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Sustainable Water Infrastructure Contacts

Pacific Southwest, Region 9

Serving: Arizona, California, Hawaii, Nevada, Pacific Islands, Tribal Nations

Water & Energy Efficiency in Water and Wastewater Facilities

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Step 2: Perform an Energy Audit

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What Are Energy Audits?

Performing an energy audit is a crucial step to assessing and improving energy efficiency. There are many types of energy audits that can be performed at water and wastewater treatment facilities, ranging from general 'walk-through audits' to more comprehensive 'process audits.'

The American Society of Heating, Refrigerating and Air-Conditioning Engineers (ASHRAE) refers to benchmarking as a preliminary energy use analysis; this process involves collecting facility energy data, reviewing energy bills, and comparing the facility's energy consumption with similarly-sized facilities using similar processes. EPA’s Energy Star's Portfolio Manager is a free, on-line benchmarking tool. EPA recommends all facilities use Portfolio Manager or another benchmarking tool prior to completing a walk-through or detailed process audit.

EPA's Energy Use Assessment Tool

This Excel-based tool can be used by small- to medium-sized systems to conduct a utility bill and equipment analysis to assess individual baseline energy use and costs.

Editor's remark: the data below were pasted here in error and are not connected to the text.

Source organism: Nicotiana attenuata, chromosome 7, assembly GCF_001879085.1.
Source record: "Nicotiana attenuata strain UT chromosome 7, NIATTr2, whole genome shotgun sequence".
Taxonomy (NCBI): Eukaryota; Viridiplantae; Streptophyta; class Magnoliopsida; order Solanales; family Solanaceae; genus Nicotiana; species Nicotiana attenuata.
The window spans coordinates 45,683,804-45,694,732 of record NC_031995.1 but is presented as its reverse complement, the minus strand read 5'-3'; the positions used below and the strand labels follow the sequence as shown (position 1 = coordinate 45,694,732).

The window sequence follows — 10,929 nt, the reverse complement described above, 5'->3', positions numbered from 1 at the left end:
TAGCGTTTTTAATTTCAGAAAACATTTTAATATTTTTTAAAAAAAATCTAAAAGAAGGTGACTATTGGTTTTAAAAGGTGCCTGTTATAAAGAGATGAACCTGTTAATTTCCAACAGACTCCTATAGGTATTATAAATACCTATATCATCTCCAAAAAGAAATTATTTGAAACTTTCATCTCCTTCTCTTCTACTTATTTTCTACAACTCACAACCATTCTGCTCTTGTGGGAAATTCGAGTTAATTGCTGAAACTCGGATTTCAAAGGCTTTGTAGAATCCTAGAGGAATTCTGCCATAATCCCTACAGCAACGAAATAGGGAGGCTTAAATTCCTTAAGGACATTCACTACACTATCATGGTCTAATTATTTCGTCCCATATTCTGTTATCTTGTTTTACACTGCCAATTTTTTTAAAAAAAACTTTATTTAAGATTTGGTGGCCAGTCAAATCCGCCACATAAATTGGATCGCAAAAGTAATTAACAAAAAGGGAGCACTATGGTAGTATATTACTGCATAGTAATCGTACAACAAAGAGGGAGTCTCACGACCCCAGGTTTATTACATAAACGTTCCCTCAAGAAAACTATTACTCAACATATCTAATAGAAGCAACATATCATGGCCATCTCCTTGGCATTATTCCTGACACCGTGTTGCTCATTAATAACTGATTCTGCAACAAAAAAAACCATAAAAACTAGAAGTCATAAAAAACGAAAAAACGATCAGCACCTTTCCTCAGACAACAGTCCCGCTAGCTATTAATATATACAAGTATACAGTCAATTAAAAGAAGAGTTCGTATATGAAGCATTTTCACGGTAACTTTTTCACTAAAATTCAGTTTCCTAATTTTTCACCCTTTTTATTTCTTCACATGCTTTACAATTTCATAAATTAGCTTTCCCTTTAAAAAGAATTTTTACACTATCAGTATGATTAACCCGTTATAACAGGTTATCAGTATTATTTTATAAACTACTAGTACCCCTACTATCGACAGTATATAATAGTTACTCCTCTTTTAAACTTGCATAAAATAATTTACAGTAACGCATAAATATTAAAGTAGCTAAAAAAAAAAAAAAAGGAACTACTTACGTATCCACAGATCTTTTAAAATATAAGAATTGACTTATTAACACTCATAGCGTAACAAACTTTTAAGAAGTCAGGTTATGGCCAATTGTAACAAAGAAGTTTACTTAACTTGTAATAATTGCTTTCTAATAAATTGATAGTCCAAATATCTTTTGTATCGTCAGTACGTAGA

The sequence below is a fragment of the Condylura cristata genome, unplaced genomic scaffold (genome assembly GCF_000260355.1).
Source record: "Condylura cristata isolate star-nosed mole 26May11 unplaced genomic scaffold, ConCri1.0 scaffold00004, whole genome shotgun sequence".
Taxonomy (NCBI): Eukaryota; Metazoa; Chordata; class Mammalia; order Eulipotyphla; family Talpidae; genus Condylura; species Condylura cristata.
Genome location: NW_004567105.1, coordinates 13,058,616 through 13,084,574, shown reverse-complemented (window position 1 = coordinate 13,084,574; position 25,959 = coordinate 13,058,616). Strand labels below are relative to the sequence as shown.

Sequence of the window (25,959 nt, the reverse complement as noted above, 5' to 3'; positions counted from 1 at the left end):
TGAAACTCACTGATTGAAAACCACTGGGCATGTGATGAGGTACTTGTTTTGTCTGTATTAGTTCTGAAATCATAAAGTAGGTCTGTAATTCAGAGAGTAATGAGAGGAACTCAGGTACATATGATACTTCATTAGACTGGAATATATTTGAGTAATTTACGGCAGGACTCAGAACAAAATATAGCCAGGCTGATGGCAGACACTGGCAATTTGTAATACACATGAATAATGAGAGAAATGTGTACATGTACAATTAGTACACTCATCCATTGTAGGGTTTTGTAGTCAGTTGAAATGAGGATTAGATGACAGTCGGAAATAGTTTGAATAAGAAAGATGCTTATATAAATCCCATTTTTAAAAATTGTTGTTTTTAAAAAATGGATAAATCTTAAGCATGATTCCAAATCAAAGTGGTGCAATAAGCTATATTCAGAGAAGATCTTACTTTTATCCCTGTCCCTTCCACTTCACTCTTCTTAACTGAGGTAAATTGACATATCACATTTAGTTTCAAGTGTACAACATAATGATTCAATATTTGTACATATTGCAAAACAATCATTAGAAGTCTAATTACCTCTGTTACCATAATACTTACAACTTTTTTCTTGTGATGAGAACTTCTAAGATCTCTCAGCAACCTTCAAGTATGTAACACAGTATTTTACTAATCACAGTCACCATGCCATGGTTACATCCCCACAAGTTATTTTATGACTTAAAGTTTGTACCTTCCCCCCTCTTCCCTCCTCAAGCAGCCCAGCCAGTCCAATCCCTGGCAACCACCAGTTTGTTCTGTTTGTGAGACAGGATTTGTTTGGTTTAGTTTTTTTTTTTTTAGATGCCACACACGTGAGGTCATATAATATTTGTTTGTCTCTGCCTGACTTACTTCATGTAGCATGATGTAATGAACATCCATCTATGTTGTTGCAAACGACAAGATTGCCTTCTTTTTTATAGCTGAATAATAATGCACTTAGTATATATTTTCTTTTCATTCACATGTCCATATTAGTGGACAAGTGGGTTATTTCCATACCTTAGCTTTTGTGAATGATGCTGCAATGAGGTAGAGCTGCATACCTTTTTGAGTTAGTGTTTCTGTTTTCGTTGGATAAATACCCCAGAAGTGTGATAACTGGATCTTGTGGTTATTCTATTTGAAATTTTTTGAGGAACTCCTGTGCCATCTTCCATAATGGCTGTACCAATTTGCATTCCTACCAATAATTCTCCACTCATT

'DIY' Guidance from the New York State Energy Research and Development Authority

ASHRAE Audit Levels
This graphic shows the differences between audit levels. (ASHRAE 2011 Exiting EPA (disclaimer) )

DOE's Industrial Assessment Centers

The Department of Energy's (DOE) Industrial Assessment Centers (IACs) Exiting EPA (disclaimer) provide eligible industrial facilities (including drinking and wastewater treatment facilities) with no-cost detailed process audits. To be eligible for an audit, a facility's annual energy costs must exceed $100,000. There are two IACs within Region 9: The San Francisco State University IAC Exiting EPA (disclaimer) and the San Diego State University IAC. Exiting EPA (disclaimer)

Walk-through (also called ASHRAE Level 1) audits provide a “first cut” assessment of energy savings; they’re especially valuable to small utilities with simple production and distribution systems, and facilities that have never received an energy audit. While walk-through audits lack a detailed analysis of potential energy efficiency measures (and only sometimes include rough pay-back period estimates), they reliably include relatively simple and immediately affordable recommendations—such as changes in operation timing (based on utility rate schedules), and upgrades to lighting, heating, ventilating and air conditioning (HVAC), and pumping equipment. For a small facility, a walk-through audit can be completed in 2-6 hours by someone familiar with the system. A number of entitles have provided ‘Do It Yourself’ guidance to assist facilities in conducting their own walk-through audits.